A place to talk about the books I have published, which includes behind the scenes info, inspirations, and hints to the next book. I'll even talk about current events, anime/cartoons, manga/comics, video games, movies, music and many other topics that may come up.
Saturday, April 8, 2017
My new book reviewed from a guy I know (on Amazon uk)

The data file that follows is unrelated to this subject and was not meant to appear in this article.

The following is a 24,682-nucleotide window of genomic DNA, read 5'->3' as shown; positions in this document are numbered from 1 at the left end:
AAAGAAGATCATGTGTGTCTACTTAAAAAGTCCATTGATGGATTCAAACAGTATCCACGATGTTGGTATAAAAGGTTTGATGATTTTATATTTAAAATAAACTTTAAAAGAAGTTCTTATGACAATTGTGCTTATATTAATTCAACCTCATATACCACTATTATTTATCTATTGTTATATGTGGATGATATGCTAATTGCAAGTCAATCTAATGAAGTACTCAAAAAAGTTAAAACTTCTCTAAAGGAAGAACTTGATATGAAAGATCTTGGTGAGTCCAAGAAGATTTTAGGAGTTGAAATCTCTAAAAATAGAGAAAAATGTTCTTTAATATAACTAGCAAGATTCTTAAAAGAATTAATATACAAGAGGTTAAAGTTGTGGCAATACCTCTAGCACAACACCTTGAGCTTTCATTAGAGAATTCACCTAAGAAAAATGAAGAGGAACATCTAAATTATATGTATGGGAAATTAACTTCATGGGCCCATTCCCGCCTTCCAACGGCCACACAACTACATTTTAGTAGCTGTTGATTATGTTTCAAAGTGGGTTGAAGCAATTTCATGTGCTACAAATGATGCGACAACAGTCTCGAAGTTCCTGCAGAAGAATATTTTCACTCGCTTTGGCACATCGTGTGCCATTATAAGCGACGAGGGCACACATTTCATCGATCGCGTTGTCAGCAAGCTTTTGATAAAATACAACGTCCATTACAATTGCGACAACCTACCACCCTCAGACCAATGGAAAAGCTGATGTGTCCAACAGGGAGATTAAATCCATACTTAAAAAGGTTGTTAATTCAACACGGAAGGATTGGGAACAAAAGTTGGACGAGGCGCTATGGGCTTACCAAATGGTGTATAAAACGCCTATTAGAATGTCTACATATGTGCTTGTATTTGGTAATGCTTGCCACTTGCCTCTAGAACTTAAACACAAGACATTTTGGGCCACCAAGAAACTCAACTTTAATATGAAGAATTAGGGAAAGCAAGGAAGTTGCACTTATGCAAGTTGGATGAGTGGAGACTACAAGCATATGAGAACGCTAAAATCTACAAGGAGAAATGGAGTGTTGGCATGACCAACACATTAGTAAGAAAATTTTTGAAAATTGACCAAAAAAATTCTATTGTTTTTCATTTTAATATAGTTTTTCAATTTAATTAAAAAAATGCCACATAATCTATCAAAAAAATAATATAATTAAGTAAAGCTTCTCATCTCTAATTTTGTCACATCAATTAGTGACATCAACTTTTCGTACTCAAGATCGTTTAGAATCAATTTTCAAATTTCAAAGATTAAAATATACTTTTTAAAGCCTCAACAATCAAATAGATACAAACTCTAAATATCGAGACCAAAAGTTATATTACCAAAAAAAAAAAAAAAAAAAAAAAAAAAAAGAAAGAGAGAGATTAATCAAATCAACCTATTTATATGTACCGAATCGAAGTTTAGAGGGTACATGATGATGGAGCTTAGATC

The growing popularity of Sword Art Online and many stories like it is certainly rapid, however this does not excuse its lack of actual quality in the eyes of myself, Albert Oon (author of the story), and many others. This is the author's attempt at taking the core of Sword Art Online, and improving it in almost every imaginable way. I'd personally say they did an exceptional job, and the many minute and obvious details present deserve commendation. The story follows Kaylen, Kerano and Angel, who are all trapped, body and soul, in a video game (roll credits). They each have 3 lives to beat the game within 3-5 days before they die of thirst/starvation, and losing all 3 lives traps the player in a coma that lasts until the game is finally beaten. The story is told from Kaylen's perspective, and this is a strong aspect of the writing. From this perspective, the reader understands how Kaylen thinks and reacts to his surroundings (with his internal thoughts ranging from serious to utterly perverted). This helps to develop him as a likable protagonist. Despite the parallels to Kirito, he isn't a one man army, and it's made very clear that he would be toast without the help of his allies. Angel and Kerano are also well written, and react how you would expect to Kaylen's actions (for example, Kerano isn't exactly pleased when Kaylen risks the lives of others for his own gain). The development of Angel and Kaylen's relationship is also done decently, and the banter between the 3 is genuinely quite hilarious. Another detail that deserves praise is how the stakes are set; SAO's Aincrad arc takes place over a span of two years I believe, and this creates numerous plot holes and inconsistencies. For example, if the cause of death is microwaves frying your brain upon disconnecting from the device, how were people transported to hospital without grilled brain on the menu that night? How were the creators not found in those 2 years? How was no ethical hacker able to hack into the game and modify its code in those two years, when superjesus Kirito was able to store an extremely complicated piece of code as an item while scanning the entire game's code in 10 seconds? This story, however, avoids the massive quantity of plot holes by having the cause of death be death by thirst or starvation, meaning transport would be possible without death as a result, and the story taking place over 3-5 days also solves plot issues such as real-world condition of the characters. The story also feels like it was written by someone who has actually played a game in their entire life, as Rule Humanity Online sounds like an actually decent game, while the in-universe games of SAO sound like absolute trash that nobody would play upon putting 5 seconds of thought into it. One of the best aspects, by far, is the humour and self awareness. The humour is crude and sexual without appearing juvenile, and the characters' reactions to their situations also to the humour. The story is also rather self-aware, and it never tries to have its cake and eat it too, as the story is rarely taken very seriously. The book is also packed with references to other media, such as Dark Souls (my favourite game ever made), and it takes influence from other sources. Of course, it's also full of jabs at Sword Art Online, with one scene in particular completely tearing apart the aforementioned Kirito superjesus hacker moment. Overall, definitely a recommendation. The potential of Sword Art Online is combined with actually good writing, and the length of time the story lasts (for me a little under 90 minutes, although I read rather fast) justifies the price. So good job Albert, look forward to future projects.